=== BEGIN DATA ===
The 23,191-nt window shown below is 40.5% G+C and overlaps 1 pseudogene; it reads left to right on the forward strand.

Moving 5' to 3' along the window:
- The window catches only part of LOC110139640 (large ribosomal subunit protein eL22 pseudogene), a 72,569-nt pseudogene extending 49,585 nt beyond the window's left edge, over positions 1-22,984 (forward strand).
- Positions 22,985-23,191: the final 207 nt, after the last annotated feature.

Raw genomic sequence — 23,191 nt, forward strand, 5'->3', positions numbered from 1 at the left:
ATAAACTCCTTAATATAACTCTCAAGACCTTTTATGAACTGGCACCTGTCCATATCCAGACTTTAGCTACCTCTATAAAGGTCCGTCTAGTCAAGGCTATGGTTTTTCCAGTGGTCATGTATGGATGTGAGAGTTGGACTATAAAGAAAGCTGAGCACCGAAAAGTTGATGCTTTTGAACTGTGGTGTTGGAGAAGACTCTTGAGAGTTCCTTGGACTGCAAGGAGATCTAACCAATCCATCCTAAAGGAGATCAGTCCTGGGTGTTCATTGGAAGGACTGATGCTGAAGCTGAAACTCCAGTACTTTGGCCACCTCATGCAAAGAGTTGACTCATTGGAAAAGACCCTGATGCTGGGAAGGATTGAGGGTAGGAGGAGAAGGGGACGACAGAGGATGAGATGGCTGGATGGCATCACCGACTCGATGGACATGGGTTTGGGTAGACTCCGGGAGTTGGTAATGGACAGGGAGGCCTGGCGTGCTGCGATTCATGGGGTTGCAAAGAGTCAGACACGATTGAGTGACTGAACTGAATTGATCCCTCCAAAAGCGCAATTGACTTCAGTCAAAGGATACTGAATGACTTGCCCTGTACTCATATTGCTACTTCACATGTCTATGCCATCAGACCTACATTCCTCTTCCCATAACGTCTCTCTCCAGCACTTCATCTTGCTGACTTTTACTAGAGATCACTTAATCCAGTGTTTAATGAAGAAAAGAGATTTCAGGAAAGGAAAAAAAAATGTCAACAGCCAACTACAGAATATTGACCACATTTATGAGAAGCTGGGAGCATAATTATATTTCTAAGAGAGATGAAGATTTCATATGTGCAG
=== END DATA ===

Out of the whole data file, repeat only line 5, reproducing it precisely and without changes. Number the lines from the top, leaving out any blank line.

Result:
Raw genomic sequence — 23,191 nt, forward strand, 5'->3', positions numbered from 1 at the left: